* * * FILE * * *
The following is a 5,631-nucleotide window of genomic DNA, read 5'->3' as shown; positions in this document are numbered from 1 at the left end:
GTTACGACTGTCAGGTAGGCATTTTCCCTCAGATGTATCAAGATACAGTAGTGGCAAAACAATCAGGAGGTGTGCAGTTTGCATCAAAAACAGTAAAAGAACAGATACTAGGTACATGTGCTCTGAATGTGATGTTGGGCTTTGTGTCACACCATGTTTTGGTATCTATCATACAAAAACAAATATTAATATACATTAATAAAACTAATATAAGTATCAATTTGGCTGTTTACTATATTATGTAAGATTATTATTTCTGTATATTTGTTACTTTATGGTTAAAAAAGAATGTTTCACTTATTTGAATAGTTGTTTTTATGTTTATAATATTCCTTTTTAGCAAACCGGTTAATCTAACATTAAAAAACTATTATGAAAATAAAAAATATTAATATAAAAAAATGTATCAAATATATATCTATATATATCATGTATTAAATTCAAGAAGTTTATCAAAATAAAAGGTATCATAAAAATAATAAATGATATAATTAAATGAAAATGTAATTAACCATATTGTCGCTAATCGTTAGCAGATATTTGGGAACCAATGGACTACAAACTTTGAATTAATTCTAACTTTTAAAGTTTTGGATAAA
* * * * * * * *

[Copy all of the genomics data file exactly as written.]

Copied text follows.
The following is a 5,631-nucleotide window of genomic DNA, read 5'->3' as shown; positions in this document are numbered from 1 at the left end:
GTTACGACTGTCAGGTAGGCATTTTCCCTCAGATGTATCAAGATACAGTAGTGGCAAAACAATCAGGAGGTGTGCAGTTTGCATCAAAAACAGTAAAAGAACAGATACTAGGTACATGTGCTCTGAATGTGATGTTGGGCTTTGTGTCACACCATGTTTTGGTATCTATCATACAAAAACAAATATTAATATACATTAATAAAACTAATATAAGTATCAATTTGGCTGTTTACTATATTATGTAAGATTATTATTTCTGTATATTTGTTACTTTATGGTTAAAAAAGAATGTTTCACTTATTTGAATAGTTGTTTTTATGTTTATAATATTCCTTTTTAGCAAACCGGTTAATCTAACATTAAAAAACTATTATGAAAATAAAAAATATTAATATAAAAAAATGTATCAAATATATATCTATATATATCATGTATTAAATTCAAGAAGTTTATCAAAATAAAAGGTATCATAAAAATAATAAATGATATAATTAAATGAAAATGTAATTAACCATATTGTCGCTAATCGTTAGCAGATATTTGGGAACCAATGGACTACAAACTTTGAATTAATTCTAACTTTTAAAGTTTTGGATAAA